Racism harms the body and psyche


Discrimination and exclusion harms the body, the psyche and thus health.

A so-called immigration debate is currently underway in Germany. In the course of the debate, one essential topic is not dealt with: How does such a partly discriminatory discussion affect the health of migrants living in Germany? Scientists from the University of Leipzig have published a study that shows how subjective or actual discrimination negatively affects people's bodies and psyche.

It is no secret that people who are disadvantaged, marginalized or treated unfairly become mentally and physically ill. A study by the University of Leipzig shows that perceived discrimination among people with a migration background has a major impact on health. Around 16 million people of non-German origin currently live in Germany. Although the group of immigrants is very large, it has hardly been known how they feel physically and mentally. For this reason, the social researchers led by Dipl. Ulrike Igel evaluated the data of 1,844 men and women who have lived in Germany on average for around 20 years. It was found that socio-economic factors such as the level of income, length of training or employment status have hardly any influence on the mental health of migrants. However, the perceived discrimination has a relatively strong impact. Anyone who feels discriminated suffers from a mental and physical illness. A possible consequence could be depression.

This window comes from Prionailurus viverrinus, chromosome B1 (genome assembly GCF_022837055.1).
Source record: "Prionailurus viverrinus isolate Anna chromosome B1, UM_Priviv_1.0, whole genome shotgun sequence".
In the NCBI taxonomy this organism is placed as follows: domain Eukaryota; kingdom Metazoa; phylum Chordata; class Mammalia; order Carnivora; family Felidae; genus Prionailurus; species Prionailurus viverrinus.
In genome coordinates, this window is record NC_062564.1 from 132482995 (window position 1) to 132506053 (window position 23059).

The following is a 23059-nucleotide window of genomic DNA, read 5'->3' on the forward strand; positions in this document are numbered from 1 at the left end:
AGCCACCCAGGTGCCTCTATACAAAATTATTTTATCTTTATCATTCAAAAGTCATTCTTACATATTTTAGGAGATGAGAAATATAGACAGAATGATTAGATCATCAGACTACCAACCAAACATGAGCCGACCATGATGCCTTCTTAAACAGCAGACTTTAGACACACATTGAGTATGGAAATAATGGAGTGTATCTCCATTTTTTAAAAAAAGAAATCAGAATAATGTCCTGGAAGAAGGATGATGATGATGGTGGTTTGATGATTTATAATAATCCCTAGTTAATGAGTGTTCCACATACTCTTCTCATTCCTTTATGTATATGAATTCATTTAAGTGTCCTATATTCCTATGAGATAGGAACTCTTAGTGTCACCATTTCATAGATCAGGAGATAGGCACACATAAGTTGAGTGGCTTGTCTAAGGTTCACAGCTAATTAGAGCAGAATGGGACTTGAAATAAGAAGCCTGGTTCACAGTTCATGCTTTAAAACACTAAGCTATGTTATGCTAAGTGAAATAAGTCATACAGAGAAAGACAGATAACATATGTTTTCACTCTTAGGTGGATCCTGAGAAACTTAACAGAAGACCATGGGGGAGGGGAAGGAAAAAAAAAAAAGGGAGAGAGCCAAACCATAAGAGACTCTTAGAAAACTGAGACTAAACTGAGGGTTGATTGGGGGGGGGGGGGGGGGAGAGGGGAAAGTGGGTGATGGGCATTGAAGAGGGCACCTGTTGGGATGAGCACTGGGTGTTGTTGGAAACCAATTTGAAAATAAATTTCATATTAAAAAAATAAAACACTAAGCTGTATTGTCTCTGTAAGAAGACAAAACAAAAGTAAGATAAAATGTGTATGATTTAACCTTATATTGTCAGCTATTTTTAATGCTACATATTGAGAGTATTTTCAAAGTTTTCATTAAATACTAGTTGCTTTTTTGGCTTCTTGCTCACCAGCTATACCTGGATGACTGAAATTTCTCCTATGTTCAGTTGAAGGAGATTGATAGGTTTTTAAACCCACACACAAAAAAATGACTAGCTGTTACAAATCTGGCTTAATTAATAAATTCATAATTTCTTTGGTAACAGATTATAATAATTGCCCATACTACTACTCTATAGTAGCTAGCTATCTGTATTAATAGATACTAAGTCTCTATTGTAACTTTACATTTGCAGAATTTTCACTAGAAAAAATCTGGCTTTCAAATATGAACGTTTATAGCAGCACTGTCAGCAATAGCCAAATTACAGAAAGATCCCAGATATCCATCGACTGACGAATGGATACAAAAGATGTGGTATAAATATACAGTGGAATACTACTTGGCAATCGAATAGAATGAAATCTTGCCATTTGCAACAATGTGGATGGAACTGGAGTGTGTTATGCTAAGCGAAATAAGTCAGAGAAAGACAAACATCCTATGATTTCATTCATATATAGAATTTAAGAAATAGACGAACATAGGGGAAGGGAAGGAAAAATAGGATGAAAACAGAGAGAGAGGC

Men affected more than women
The researchers noticed that especially male migrants feel much more discriminated against and disadvantaged than women. The researchers suspect that women tend to deal with it more destructively and experience racism as being less talked about or even denied. However, it could also be because, according to a further assumption, that men are more likely to face exclusion than women because of their origin.

Turkish-born men most often feel excluded
Another factor was also noticed. The scientists took a closer look at the countries of origin of the migrants living in Germany. It became clear that men from the country of origin Turkey feel much more marginalized than people from Greece or Eastern Europe, for example.

The findings and the social researcher Igel and Team impressively show how strongly supposed or actually experienced exclusion and rejection of the well-being of migrants have an impact. Here, money or professional status have less of an impact on people's well-being, such as experienced or subjective exclusion. These results also coincide with the other international studies, which show that disadvantages experienced worsen the physical and psychological state of migrants and thus have a major impact on the health of those affected. The reason why the subjective or actual discrimination experienced contributes so much to the deterioration of health has not yet been clarified. This requires further studies, as the authors write in the journal "Psychiatrische Praxis". (sb, October 18, 2010)

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Photo credit: Dieter Sch├╝tz / pixelio.de.
Evidence of source: The impact of discrimination experiences on the health of migrants. Psychiatric Practice 2010; 37 (4): pp. 183-190.

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